term of the week: theodicy

theodicy, n
Theodicy is the study of God's justness. It comes from the Greek : θεός + δίκη (God+ justice or righteousness)

But wait! There's more!
You knew it couldn't be that easy, didn't you? It doesn't actually mean just that. It means so much more.... Theodicy is a concern to understand how God can be good and omnipotent in the face of so much evil. If God is all powerful and all loving, how do you explain parking tickets, -much less genocide, disease and disaster. I mean, it's just a wee bit of a problem, you know? That's the real rub of theodicy: it is the codename for the problem of evil.

Why you need to know: It's like kryptonite for evangelism. How can you possibly say God is good in the midst of so much dreadful evil? It is even, perhaps, at the crux of faith (pun intended) as faith requires a belief in a good God, despite all the problems. This has led to a number of different solutions but three main solutions I think most people would identify.
The first is that evil is not God's fault: we did it. Evil is a necessary result of free will. The second solution, one probably held by a minority of believers in the US these days (and truth is a vote, afterall...) is that there are real spiritual entities at war with God, and the war just isn't finished yet. The victory is secure, but there are still spirits to vanquish, firey swords to burnish in the heavenlies, etc.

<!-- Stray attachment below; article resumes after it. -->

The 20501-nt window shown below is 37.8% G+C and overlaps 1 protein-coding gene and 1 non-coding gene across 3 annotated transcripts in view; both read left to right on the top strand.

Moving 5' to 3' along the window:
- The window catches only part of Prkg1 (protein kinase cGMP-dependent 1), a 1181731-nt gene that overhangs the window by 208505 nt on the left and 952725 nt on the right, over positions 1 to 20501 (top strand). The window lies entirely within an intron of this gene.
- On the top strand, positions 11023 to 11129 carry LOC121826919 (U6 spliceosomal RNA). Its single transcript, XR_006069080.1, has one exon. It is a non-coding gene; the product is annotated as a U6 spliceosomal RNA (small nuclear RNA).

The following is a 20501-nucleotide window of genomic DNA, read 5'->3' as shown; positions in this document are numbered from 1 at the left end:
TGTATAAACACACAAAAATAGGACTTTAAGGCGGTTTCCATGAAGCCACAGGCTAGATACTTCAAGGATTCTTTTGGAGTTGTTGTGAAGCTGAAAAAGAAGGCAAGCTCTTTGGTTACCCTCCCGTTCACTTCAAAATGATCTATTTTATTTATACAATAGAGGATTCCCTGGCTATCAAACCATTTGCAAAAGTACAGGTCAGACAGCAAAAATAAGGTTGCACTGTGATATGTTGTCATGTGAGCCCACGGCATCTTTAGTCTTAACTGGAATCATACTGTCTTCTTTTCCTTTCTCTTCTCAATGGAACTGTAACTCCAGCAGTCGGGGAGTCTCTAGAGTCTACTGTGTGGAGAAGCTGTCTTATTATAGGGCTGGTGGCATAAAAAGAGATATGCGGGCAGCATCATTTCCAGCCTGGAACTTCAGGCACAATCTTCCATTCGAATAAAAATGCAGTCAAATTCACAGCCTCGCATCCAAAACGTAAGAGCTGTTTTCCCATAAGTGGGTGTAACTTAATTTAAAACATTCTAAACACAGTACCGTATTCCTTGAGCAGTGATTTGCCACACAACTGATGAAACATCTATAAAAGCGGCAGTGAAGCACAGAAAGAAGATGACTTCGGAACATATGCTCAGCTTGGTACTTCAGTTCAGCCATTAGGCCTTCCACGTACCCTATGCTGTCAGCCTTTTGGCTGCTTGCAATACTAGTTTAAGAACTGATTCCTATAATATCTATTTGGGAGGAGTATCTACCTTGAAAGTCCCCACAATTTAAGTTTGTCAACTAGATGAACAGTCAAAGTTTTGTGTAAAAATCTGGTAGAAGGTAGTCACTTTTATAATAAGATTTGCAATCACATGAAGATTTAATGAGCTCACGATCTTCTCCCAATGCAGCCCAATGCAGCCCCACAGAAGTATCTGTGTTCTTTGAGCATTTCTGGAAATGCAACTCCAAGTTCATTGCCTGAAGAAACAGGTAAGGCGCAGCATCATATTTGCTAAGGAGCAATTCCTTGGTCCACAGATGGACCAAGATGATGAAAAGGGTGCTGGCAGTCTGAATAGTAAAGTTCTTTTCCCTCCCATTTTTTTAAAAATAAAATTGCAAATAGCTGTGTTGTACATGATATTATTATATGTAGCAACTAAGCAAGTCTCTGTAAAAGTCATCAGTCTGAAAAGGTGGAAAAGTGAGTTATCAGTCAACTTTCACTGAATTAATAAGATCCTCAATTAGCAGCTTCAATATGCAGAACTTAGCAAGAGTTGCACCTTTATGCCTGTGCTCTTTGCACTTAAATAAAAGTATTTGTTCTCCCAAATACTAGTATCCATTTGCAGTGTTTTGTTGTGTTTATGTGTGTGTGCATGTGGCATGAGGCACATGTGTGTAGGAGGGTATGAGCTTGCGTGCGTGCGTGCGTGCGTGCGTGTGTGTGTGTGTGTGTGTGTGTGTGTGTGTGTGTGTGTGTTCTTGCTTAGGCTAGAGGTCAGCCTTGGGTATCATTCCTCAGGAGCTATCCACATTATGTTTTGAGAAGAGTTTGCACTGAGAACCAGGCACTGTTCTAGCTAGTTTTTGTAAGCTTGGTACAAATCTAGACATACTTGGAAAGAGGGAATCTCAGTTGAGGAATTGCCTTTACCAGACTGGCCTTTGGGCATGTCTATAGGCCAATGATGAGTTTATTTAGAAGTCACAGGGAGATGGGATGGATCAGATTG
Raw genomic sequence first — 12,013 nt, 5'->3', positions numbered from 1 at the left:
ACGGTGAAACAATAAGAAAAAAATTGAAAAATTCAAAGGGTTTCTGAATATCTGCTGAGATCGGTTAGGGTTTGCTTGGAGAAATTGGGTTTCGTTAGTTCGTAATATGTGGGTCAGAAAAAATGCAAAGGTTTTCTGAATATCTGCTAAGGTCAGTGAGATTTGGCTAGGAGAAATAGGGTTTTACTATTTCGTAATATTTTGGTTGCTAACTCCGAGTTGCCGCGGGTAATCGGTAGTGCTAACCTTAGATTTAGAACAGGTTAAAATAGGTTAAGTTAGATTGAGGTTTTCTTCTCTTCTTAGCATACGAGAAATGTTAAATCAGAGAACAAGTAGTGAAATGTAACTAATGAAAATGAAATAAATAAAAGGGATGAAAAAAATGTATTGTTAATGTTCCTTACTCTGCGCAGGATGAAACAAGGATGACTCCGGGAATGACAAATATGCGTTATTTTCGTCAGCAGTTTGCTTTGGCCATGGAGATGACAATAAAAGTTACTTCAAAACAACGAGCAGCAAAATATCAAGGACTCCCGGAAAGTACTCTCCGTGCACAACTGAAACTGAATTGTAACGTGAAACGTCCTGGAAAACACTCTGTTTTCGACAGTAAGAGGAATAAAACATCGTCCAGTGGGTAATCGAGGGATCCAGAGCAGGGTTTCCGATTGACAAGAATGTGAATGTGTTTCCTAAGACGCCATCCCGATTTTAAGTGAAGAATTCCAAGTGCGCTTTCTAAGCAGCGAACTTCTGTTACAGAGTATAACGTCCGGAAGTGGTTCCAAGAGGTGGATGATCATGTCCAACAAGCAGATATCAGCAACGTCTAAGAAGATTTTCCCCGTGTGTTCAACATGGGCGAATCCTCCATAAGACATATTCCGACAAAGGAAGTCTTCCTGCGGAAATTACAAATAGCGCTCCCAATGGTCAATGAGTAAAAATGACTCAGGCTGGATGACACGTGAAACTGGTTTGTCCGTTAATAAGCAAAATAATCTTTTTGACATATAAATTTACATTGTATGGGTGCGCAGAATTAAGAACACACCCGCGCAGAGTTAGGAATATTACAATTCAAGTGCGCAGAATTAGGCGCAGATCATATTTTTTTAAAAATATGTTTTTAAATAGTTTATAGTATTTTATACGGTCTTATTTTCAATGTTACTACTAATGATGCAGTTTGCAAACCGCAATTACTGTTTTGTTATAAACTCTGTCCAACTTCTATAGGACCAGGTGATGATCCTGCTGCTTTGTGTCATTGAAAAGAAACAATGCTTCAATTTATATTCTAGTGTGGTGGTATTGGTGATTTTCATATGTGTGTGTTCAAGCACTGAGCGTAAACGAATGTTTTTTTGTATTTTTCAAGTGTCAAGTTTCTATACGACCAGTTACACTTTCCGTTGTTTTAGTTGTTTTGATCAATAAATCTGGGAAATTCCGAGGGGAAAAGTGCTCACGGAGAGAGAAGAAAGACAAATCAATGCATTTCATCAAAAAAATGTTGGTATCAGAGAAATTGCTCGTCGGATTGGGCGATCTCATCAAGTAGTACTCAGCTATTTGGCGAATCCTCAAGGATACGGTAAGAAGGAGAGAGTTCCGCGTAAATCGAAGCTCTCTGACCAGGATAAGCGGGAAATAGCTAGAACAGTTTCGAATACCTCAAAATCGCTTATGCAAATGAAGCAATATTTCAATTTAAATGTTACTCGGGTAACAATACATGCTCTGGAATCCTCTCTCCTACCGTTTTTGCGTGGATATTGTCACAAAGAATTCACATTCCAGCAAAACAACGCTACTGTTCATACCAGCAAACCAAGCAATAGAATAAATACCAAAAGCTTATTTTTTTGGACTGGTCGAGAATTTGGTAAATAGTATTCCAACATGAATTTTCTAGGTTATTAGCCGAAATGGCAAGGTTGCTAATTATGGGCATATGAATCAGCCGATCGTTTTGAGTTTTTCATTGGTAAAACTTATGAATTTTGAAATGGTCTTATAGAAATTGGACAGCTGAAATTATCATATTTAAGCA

The final answer, and perhaps the most accepted amongst mainline churches in the US, is that God in his inscrutable wisdom chooses to order things, just so. In fact, a major argument amongst church fathers was that despite all the problems, this must be the best possible world imaginable for it is the one a perfectly powerful and good God created. What we call evil ultimately brings about his glory and is permissible because he is the great glory engineer and the evil is in some sense necessary for his purposes. This is more or mostly less what we call the reform tradition connected to folk like Calvin, John Piper, et al.

As for me: I became a Christian through a faith in Jesus that the third option defined. The surety of the heavens in a graspable, mechanical fashion was a great comfort to me then, but I just don't buy all of it anymore. Too many of the people Jesus died for are grist for the mill. God's actions must reveal his being - who he really is, as Christian tradition holds. I cannot bring myself to believe that the horrors visited upon our world reveal anything about God at all. But more on that later. :)


  1. I think I saw that picture on the side of a van from the seventies.

  2. That's right you did.
    God's van. A chariot of fire.

    (it's by Blake)

  3. Nice page man. "parking tickets- much less genocide"...Awesome.


Post a Comment

I cherish your comments, but not vileness or wickedness. By vileness I mean Spam, and wickedness I mean hateful speech. Unless it's about spam.

Popular Posts